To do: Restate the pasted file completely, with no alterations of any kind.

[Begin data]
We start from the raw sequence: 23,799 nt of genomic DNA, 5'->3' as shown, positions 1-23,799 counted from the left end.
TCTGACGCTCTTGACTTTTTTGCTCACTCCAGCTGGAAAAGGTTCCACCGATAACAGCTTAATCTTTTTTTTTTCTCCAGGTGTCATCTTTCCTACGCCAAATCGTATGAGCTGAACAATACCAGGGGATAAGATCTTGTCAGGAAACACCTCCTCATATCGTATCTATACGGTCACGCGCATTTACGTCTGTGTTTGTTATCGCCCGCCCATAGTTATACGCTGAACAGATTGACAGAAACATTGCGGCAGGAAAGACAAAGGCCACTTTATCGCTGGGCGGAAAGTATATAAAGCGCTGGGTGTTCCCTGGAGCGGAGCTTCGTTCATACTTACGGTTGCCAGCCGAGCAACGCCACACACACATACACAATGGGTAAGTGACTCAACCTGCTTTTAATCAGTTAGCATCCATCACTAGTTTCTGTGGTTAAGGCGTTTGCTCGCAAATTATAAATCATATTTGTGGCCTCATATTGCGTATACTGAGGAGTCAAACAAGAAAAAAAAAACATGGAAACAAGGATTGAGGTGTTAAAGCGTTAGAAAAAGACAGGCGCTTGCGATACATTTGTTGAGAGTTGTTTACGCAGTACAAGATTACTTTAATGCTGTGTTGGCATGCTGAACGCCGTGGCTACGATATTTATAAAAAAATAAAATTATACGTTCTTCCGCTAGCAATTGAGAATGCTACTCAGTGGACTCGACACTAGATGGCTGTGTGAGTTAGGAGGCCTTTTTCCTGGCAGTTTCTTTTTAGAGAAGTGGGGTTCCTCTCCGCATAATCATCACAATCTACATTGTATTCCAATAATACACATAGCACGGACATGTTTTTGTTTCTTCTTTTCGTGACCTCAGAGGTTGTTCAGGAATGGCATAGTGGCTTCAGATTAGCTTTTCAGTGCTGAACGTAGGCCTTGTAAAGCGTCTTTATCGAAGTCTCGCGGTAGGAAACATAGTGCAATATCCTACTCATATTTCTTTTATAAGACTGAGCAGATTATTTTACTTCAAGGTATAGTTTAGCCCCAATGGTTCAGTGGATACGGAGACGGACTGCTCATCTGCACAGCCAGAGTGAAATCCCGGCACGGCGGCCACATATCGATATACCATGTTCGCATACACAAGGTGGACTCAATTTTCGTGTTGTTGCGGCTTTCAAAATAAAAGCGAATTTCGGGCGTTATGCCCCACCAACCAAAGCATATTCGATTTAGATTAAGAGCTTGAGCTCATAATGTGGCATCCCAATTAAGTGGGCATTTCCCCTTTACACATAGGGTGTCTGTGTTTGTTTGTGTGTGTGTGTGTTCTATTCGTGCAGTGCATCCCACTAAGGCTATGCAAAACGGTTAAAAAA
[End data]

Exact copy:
We start from the raw sequence: 23,799 nt of genomic DNA, 5'->3' as shown, positions 1-23,799 counted from the left end.
TCTGACGCTCTTGACTTTTTTGCTCACTCCAGCTGGAAAAGGTTCCACCGATAACAGCTTAATCTTTTTTTTTTCTCCAGGTGTCATCTTTCCTACGCCAAATCGTATGAGCTGAACAATACCAGGGGATAAGATCTTGTCAGGAAACACCTCCTCATATCGTATCTATACGGTCACGCGCATTTACGTCTGTGTTTGTTATCGCCCGCCCATAGTTATACGCTGAACAGATTGACAGAAACATTGCGGCAGGAAAGACAAAGGCCACTTTATCGCTGGGCGGAAAGTATATAAAGCGCTGGGTGTTCCCTGGAGCGGAGCTTCGTTCATACTTACGGTTGCCAGCCGAGCAACGCCACACACACATACACAATGGGTAAGTGACTCAACCTGCTTTTAATCAGTTAGCATCCATCACTAGTTTCTGTGGTTAAGGCGTTTGCTCGCAAATTATAAATCATATTTGTGGCCTCATATTGCGTATACTGAGGAGTCAAACAAGAAAAAAAAAACATGGAAACAAGGATTGAGGTGTTAAAGCGTTAGAAAAAGACAGGCGCTTGCGATACATTTGTTGAGAGTTGTTTACGCAGTACAAGATTACTTTAATGCTGTGTTGGCATGCTGAACGCCGTGGCTACGATATTTATAAAAAAATAAAATTATACGTTCTTCCGCTAGCAATTGAGAATGCTACTCAGTGGACTCGACACTAGATGGCTGTGTGAGTTAGGAGGCCTTTTTCCTGGCAGTTTCTTTTTAGAGAAGTGGGGTTCCTCTCCGCATAATCATCACAATCTACATTGTATTCCAATAATACACATAGCACGGACATGTTTTTGTTTCTTCTTTTCGTGACCTCAGAGGTTGTTCAGGAATGGCATAGTGGCTTCAGATTAGCTTTTCAGTGCTGAACGTAGGCCTTGTAAAGCGTCTTTATCGAAGTCTCGCGGTAGGAAACATAGTGCAATATCCTACTCATATTTCTTTTATAAGACTGAGCAGATTATTTTACTTCAAGGTATAGTTTAGCCCCAATGGTTCAGTGGATACGGAGACGGACTGCTCATCTGCACAGCCAGAGTGAAATCCCGGCACGGCGGCCACATATCGATATACCATGTTCGCATACACAAGGTGGACTCAATTTTCGTGTTGTTGCGGCTTTCAAAATAAAAGCGAATTTCGGGCGTTATGCCCCACCAACCAAAGCATATTCGATTTAGATTAAGAGCTTGAGCTCATAATGTGGCATCCCAATTAAGTGGGCATTTCCCCTTTACACATAGGGTGTCTGTGTTTGTTTGTGTGTGTGTGTGTTCTATTCGTGCAGTGCATCCCACTAAGGCTATGCAAAACGGTTAAAAAA